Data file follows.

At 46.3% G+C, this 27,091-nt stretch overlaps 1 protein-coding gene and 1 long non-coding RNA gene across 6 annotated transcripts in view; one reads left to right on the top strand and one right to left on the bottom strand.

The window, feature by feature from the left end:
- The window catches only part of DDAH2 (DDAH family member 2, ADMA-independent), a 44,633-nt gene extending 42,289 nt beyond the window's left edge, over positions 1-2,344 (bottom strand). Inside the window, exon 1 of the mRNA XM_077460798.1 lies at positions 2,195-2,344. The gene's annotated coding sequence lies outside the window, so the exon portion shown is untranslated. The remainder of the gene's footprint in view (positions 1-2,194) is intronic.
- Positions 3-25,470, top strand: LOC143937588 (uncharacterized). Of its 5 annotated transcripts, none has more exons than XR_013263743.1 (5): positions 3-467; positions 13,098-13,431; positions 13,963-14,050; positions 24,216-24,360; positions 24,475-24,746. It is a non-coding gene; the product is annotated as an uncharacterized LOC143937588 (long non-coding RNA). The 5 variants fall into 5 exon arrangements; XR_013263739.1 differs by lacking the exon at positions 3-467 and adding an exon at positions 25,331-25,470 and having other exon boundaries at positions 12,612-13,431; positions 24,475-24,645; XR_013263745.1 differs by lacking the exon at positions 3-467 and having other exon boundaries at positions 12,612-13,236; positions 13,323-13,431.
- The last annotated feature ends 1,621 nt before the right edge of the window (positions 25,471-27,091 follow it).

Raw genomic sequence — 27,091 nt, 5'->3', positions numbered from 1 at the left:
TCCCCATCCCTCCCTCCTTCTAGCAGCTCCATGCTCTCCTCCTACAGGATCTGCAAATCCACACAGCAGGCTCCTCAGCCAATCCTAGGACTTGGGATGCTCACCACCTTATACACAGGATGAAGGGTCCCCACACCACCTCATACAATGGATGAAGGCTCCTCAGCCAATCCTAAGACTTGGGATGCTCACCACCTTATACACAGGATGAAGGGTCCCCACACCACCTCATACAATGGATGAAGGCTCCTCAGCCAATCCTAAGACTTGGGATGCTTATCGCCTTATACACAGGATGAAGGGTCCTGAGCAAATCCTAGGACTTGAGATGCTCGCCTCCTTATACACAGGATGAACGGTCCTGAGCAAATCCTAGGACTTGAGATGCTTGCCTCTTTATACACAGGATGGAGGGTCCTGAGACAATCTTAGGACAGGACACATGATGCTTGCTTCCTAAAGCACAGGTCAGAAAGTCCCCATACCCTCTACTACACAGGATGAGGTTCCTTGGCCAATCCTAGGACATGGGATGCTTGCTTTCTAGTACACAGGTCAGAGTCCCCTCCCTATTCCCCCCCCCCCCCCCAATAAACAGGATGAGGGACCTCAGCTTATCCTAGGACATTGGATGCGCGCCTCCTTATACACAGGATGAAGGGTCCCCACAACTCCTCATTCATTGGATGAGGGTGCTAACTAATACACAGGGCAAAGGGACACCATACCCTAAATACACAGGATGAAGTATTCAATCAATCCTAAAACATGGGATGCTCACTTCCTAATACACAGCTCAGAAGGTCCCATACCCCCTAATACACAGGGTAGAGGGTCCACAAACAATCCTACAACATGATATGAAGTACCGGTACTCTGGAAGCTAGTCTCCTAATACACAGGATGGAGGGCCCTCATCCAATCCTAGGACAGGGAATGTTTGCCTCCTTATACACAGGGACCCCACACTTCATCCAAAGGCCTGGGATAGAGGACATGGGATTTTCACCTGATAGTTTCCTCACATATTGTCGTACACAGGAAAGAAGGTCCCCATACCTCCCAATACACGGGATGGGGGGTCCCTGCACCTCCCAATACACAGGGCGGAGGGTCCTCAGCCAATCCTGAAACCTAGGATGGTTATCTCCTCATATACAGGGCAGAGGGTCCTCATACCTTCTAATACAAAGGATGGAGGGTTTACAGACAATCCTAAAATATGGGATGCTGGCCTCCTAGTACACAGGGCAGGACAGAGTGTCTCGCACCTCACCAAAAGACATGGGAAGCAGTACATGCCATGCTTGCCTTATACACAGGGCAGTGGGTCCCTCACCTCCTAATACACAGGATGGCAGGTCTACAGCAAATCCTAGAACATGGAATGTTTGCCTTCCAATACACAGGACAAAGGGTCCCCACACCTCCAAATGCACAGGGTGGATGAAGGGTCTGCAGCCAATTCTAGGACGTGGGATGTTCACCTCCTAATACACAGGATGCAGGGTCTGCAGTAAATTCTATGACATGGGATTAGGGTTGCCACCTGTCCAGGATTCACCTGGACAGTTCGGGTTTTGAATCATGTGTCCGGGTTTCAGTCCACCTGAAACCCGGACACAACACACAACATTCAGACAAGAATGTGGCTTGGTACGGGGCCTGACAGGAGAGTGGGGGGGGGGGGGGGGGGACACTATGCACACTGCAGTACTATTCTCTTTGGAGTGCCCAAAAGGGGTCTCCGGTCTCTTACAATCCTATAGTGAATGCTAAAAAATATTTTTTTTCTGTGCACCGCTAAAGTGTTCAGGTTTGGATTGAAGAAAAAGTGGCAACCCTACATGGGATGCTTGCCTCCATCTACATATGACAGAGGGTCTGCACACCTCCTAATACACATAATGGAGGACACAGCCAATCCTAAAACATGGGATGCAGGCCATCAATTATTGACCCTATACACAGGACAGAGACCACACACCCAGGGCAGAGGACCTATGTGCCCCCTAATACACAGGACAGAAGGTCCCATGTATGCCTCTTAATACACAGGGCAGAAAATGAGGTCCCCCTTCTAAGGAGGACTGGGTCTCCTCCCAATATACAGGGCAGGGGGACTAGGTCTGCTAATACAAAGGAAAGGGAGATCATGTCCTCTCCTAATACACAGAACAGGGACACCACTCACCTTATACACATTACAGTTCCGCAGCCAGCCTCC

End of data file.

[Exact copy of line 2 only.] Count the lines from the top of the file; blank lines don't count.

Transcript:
The window, feature by feature from the left end: